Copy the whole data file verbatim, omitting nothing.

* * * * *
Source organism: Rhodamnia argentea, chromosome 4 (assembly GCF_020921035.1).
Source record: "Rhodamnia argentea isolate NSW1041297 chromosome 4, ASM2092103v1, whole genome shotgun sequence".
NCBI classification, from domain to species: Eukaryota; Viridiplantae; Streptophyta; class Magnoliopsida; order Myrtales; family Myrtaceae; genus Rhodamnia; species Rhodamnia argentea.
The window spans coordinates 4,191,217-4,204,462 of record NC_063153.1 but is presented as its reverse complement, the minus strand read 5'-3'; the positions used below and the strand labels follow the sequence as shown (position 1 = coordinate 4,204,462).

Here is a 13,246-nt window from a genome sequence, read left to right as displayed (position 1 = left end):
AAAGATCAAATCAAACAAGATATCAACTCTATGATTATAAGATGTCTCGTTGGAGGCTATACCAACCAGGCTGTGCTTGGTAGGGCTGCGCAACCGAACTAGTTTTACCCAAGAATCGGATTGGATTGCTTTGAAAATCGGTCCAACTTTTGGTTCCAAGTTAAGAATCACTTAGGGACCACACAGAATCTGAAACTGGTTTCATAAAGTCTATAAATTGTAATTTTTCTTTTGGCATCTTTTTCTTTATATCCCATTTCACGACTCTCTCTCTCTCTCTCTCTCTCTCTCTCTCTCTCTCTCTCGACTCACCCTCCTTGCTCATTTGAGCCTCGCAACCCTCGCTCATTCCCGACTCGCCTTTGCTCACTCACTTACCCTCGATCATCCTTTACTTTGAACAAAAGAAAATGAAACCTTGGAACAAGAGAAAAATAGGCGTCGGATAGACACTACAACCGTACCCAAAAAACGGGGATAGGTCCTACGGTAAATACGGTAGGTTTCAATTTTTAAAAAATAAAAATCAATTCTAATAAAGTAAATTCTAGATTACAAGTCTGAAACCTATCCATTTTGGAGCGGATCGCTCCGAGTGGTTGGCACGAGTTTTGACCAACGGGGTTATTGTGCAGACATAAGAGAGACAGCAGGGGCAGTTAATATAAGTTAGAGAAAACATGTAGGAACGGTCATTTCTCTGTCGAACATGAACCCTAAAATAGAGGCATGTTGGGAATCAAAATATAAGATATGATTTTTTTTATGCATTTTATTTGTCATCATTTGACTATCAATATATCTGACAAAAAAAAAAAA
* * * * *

Source organism: Rhodamnia argentea, chromosome 4 (assembly GCF_020921035.1).
Source record: "Rhodamnia argentea isolate NSW1041297 chromosome 4, ASM2092103v1, whole genome shotgun sequence".
NCBI classification, from domain to species: Eukaryota; Viridiplantae; Streptophyta; class Magnoliopsida; order Myrtales; family Myrtaceae; genus Rhodamnia; species Rhodamnia argentea.
The window spans coordinates 4,191,217-4,204,462 of record NC_063153.1 but is presented as its reverse complement, the minus strand read 5'-3'; the positions used below and the strand labels follow the sequence as shown (position 1 = coordinate 4,204,462).

Here is a 13,246-nt window from a genome sequence, read left to right as displayed (position 1 = left end):
AAAGATCAAATCAAACAAGATATCAACTCTATGATTATAAGATGTCTCGTTGGAGGCTATACCAACCAGGCTGTGCTTGGTAGGGCTGCGCAACCGAACTAGTTTTACCCAAGAATCGGATTGGATTGCTTTGAAAATCGGTCCAACTTTTGGTTCCAAGTTAAGAATCACTTAGGGACCACACAGAATCTGAAACTGGTTTCATAAAGTCTATAAATTGTAATTTTTCTTTTGGCATCTTTTTCTTTATATCCCATTTCACGACTCTCTCTCTCTCTCTCTCTCTCTCTCTCTCTCTCTCTCTCGACTCACCCTCCTTGCTCATTTGAGCCTCGCAACCCTCGCTCATTCCCGACTCGCCTTTGCTCACTCACTTACCCTCGATCATCCTTTACTTTGAACAAAAGAAAATGAAACCTTGGAACAAGAGAAAAATAGGCGTCGGATAGACACTACAACCGTACCCAAAAAACGGGGATAGGTCCTACGGTAAATACGGTAGGTTTCAATTTTTAAAAAATAAAAATCAATTCTAATAAAGTAAATTCTAGATTACAAGTCTGAAACCTATCCATTTTGGAGCGGATCGCTCCGAGTGGTTGGCACGAGTTTTGACCAACGGGGTTATTGTGCAGACATAAGAGAGACAGCAGGGGCAGTTAATATAAGTTAGAGAAAACATGTAGGAACGGTCATTTCTCTGTCGAACATGAACCCTAAAATAGAGGCATGTTGGGAATCAAAATATAAGATATGATTTTTTTTATGCATTTTATTTGTCATCATTTGACTATCAATATATCTGACAAAAAAAAAAAA